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Natural Right and Philosophy

Published online by Cambridge University Press:  05 August 2009

Extract

“The problem inherent in the surface of things, and only in the surface of things, is the heart of things.” So wrote Leo Strauss in his Thoughts on Machiavelli. The sentence may seem to be a passing remark, and yet it states his main hermeneutical principle. On the one hand it articulates the abiding hypothesis that what is first for us, the very looks of things, is somehow first in itself. On the other hand it guides his commentaries on great books, ancient as well as modern. What if we let this principle guide our commentaries on Strauss's own books? Then the heart of Natural Right and History, for example, is arguably the disproportion between what first appears to be his teaching about natural right and what first appears to be his skepticism about the knowability of natural right.

Type
Research Article
Copyright
Copyright © University of Notre Dame 1991

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References

1. Strauss, L., Thoughts on Machiavelli (Seattle: Washington University Press, 1969), p. 13.Google Scholar

2. Strauss, L., Natural Right and History [hereafter NRH] (Chicago: Chicago University Press, 1953), pp. 980, 93127.Google Scholar The argument on pp. 93–108 is not against the thesis of classic conventionalism itself but against its reason for rejecting natural right. And the account on pp. 108–113 is explanatory, not justificatory; had it been offered as an argument against the thesis of conventionalism itself, it would have instantiated the genetic fallacy.

3. NRH, pp. 3, 24, 35, also pp. 28, 203.Google Scholar I find in Strauss's writings no argument for this verificationalist premiss, nor any explication of what “knowing” means in these contexts.

4. NRH, pp.32, 35 (cf. 74, 78, 92, 125)Google Scholar; 7, 8, 24 (cf. 100, 141, 145, 150).

5. NRH, pp. 20, 29, 30, 32, 35.Google Scholar

6. NRH, p. 20 with pp. 124, 171, 196, 320.Google Scholar

7. NRH, e.g., pp. 20, 32, 35, 89, 90, 116, 122–23, 125, 151, 176.Google Scholar

8. NRH, esp. pp. 2324, 3033.Google Scholar On the Kantian background here, see Gourevitch, V., “Philosophy and Politics, I-IIReview of Metaphysics 22 (1968): 300.Google Scholar In being coeval with what partakes of them, “Straussian” problems are unlike “Platonic” ideas but perhaps not unlike “Socratic” ideas.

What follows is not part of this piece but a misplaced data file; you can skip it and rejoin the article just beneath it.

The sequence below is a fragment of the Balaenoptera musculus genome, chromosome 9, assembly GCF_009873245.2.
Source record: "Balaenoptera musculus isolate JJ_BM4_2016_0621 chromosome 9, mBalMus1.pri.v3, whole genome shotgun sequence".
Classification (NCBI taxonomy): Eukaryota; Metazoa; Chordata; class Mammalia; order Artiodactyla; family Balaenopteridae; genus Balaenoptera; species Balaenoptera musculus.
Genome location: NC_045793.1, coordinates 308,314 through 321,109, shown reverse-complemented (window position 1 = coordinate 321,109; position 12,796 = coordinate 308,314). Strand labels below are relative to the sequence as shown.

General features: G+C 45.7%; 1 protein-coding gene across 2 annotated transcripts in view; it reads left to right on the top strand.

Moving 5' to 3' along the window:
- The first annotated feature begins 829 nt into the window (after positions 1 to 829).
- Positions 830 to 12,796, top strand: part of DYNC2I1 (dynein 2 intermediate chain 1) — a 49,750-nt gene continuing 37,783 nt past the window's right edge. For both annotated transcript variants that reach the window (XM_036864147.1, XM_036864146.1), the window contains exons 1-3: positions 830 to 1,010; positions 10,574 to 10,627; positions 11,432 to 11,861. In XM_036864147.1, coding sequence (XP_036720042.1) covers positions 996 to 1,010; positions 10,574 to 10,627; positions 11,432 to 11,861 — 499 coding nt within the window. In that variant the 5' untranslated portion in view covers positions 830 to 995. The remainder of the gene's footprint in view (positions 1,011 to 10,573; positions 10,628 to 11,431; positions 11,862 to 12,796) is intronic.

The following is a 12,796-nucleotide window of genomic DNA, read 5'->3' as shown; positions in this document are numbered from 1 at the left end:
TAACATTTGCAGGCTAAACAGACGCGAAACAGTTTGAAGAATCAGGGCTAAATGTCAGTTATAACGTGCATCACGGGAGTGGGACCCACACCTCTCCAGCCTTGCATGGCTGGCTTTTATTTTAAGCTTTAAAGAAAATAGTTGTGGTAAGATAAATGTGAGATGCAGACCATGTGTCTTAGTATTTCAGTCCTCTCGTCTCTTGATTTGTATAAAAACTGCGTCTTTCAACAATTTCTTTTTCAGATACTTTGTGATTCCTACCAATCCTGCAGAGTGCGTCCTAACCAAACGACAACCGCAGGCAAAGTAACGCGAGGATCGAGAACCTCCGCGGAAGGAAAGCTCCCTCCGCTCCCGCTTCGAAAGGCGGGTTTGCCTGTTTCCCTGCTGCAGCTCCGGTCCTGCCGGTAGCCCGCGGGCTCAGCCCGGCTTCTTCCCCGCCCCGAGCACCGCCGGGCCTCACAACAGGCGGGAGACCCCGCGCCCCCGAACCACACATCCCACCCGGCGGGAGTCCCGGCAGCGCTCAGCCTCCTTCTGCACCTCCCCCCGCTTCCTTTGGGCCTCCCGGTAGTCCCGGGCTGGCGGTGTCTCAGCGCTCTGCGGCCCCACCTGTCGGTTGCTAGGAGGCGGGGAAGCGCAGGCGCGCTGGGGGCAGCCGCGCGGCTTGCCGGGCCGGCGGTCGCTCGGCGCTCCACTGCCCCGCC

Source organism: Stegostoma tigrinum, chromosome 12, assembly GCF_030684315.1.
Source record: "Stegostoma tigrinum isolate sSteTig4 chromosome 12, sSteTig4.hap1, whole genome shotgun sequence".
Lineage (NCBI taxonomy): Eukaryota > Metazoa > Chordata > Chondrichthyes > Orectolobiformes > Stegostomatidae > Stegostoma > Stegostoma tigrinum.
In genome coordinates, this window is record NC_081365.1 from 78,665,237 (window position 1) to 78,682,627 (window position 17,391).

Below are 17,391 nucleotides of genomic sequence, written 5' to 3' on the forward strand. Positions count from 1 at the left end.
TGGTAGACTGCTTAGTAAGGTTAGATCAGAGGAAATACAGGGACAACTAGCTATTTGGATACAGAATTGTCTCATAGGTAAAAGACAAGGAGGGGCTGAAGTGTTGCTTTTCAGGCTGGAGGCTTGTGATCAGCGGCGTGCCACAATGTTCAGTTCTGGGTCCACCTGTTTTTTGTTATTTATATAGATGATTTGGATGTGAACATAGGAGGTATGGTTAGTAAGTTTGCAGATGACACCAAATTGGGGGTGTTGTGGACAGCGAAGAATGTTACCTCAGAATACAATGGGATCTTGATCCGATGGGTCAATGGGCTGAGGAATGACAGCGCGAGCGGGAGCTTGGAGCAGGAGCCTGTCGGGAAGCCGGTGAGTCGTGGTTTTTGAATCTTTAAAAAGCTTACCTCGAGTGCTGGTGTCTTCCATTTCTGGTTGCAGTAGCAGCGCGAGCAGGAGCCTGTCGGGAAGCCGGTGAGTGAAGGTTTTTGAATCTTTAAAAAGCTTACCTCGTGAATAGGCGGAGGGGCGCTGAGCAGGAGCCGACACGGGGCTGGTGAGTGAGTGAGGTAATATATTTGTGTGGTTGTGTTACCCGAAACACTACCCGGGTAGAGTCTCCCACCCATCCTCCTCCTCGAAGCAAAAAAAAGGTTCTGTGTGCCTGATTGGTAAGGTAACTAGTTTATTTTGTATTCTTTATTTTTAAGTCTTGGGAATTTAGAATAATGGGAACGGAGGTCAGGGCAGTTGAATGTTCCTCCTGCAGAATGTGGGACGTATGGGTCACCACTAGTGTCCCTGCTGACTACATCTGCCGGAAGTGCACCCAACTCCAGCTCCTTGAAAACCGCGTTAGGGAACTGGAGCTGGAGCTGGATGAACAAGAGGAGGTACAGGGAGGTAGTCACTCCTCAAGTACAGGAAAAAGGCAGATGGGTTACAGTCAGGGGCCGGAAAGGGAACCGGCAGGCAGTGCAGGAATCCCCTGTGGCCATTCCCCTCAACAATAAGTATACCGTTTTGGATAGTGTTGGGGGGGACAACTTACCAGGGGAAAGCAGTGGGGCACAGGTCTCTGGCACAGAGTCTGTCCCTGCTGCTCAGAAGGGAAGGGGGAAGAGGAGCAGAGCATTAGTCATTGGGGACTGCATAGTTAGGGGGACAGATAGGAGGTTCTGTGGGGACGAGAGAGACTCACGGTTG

9. NRH, pp. 32, 34, 35, 42, 79.Google Scholar Compare pp. 258, 262–63, 312, 320. See also Strauss, L., On Tyranny (Ithaca: Cornell UP., 1963), pp. 209210Google Scholar, and What is Political Philosophy? (Westport: Greenwood Press, 1973), p. 38.Google Scholar

10. NRH, esp. pp. 32, 35.Google Scholar One may usefully compare Sextus Empiricus on isostheneia. Some readers will be reminded of W. v. O. Quine's Hobbesian thesis that the world, or the flux of experience, underdetermines our theories about the world. On Quine's account, however, though the flux of experience puts some constraints on our theory-making, it nevertheless admits of indefinitely many theories none of which is evidentially superior to any other, whereas on Strauss's account the number of fundamental options is quite small. Some readers will also be reminded of R. Nozick's claim that there are several true but mutually incompatible theories of the world. On Nozick's account, however, all these theories are indeed true, whereas on Strauss's account none of the fundamental options is indeed final. Some readers might insist that the problematic character of every fundamental alternative is due not to the problems themselves but to the unprovability even of those options which are final. This, however, is nowhere stated or implied in Strauss's account. In the relevant contexts he does not even mention the problem of persuading others to accept a statement one knows to be true. And probably he would agree that no fundamental option could be demonstrated even if it were final, on the ground that arguments to first principles can be deictic but not apodeictic.